PHOENIX — Maricopa County Assessor Paul Petersen has been released from jail in Arkansas, according to jail officials.
On Tuesday, Petersen appeared in federal court and pleaded not guilty to all charges in Fayetteville, Arkansas.
Petersen is facing federal charges and charges in three states related to an international adoption ring he allegedly operated, stemming from the Marshall Islands.
On Wednesday, an ABC15 crew caught up with Petersen at the Northwest Arkansas Regional Airport as he and his wife were heading back to Phoenix. Petersen's only comment was that he is happy to be heading home to be with his family and kids on Halloween.
Charges in Arizona, Arkansas and Utah include human smuggling, sale of a child, fraud, forgery, and conspiracy to commit money laundering.
U.S. Attorney for the Western District of Arkansas Duane "Dak" Kees says during that federal trial, Petersen is expected to face four of the Marshallese women who were brought into the United States to deliver babies that were then sold to other families.
Investigators say Petersen was instructing the expecting mothers to lie to customs when they got to the United States and to say they were not here for adoption, they were here for other reasons.
A spokesperson for the Maricopa Board of Supervisors says Petersen's badge to access county buildings has been deactivated after the board voted to suspend him.
"Since the Maricopa County Board of Supervisors suspended Assessor Paul Petersen, his badge granting him access to county buildings and offices has been deactivated. He will not have access to the Assessor’s Suite or his office, but will have the same access to the building as any other member of the public."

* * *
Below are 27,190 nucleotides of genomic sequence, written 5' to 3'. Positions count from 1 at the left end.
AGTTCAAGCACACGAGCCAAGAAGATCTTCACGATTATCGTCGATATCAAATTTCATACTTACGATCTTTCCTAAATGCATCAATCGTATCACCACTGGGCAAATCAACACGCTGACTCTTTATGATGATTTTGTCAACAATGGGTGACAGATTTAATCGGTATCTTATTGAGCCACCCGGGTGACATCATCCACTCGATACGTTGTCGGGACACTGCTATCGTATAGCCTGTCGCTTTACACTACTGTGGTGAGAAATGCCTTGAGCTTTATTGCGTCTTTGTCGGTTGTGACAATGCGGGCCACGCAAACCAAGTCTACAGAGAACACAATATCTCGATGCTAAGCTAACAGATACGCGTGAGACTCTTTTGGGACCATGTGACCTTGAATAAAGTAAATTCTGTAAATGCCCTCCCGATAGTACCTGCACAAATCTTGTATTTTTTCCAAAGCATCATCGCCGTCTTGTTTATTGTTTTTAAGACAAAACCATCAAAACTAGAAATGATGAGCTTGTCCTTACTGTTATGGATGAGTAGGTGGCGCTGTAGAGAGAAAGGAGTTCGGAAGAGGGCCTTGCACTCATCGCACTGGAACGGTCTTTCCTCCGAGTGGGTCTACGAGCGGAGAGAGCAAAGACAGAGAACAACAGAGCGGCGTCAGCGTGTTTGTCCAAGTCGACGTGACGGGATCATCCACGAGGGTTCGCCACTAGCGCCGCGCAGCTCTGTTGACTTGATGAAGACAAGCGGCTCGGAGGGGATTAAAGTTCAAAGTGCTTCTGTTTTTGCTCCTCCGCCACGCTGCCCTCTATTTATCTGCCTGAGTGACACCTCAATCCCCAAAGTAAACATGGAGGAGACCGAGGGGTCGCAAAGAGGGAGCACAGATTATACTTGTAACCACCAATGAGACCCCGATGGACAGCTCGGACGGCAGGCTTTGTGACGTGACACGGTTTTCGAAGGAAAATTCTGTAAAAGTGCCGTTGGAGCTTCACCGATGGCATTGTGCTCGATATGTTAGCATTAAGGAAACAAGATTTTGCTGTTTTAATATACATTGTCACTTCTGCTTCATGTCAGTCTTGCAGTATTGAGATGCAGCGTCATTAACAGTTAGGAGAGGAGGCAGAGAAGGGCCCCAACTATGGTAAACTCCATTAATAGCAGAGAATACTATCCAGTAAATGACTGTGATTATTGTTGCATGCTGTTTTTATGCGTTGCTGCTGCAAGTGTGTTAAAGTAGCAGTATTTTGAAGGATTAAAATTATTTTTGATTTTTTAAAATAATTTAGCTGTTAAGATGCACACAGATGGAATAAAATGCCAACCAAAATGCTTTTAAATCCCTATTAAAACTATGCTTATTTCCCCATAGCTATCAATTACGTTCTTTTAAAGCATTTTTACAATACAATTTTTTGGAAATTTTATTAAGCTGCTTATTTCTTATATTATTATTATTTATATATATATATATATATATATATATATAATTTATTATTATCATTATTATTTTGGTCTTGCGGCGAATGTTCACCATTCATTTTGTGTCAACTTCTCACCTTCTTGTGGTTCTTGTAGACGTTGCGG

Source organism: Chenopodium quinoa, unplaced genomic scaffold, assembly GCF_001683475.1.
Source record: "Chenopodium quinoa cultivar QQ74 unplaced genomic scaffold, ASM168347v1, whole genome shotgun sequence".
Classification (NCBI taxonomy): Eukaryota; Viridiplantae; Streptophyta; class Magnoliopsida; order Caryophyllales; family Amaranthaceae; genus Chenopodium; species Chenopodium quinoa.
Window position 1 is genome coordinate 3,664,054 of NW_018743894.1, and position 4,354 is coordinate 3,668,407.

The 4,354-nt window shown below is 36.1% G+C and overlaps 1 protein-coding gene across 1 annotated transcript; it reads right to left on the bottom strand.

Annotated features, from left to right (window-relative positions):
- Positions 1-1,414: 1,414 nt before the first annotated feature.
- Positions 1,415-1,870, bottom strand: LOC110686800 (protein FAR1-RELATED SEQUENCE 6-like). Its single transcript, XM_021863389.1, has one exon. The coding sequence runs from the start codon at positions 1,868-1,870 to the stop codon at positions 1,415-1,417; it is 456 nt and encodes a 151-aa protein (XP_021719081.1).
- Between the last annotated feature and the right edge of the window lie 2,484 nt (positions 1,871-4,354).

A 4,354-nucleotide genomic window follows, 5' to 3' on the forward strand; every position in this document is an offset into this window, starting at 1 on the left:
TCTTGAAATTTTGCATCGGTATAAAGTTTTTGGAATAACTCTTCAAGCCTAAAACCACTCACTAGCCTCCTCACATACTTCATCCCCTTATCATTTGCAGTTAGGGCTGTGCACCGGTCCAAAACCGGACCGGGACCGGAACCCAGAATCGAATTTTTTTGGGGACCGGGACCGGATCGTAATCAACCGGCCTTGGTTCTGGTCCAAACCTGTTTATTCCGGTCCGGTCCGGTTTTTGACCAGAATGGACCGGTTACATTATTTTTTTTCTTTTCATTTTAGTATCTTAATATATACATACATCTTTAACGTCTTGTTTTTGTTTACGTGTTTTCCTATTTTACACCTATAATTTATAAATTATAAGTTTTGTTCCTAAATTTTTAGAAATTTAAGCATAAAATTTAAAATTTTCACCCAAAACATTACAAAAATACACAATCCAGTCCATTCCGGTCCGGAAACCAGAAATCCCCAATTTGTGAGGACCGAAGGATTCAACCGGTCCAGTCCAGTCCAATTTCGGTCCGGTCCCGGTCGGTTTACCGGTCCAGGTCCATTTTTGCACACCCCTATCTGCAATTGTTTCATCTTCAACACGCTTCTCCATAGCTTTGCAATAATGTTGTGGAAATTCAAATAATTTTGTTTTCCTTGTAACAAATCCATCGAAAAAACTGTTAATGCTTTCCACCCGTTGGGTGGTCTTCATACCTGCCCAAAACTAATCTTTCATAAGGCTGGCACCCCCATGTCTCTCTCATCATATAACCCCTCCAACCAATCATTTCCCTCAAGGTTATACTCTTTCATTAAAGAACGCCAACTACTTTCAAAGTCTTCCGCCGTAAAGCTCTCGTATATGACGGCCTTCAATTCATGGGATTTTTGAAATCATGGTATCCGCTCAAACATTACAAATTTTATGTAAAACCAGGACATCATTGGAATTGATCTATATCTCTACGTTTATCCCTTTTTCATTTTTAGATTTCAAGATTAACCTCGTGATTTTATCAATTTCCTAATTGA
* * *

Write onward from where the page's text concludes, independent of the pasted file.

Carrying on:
Bill Wiley, the executive consultant for the city of Phoenix' Street Transportation Department and the former director of the Maricopa County Flood Control District will take over as administrator of the County Assessor's Office.
Wiley will fill in for the duration of Assessor Paul Petersen's 120-day suspension. He will earn near double the salary Petersen earns.
State law sets the salaries for elected officials. Wiley will get paid the rate the County pays senior administrators. He'll earn nearly $50,000 dollars for his four months of work.
Wiley will step down from his city job and begin working in the assessor's office immediately.
BREAKING: The Maricopa County Board of Supervisors has appointed Bill Wiley as acting administrator of the Assessor's Office. Wiley is an experienced leader with deep knowledge of Maricopa County, including as Director of the Flood Control District and Air Quality Dept.— Maricopa County (@maricopacounty) October 30, 2019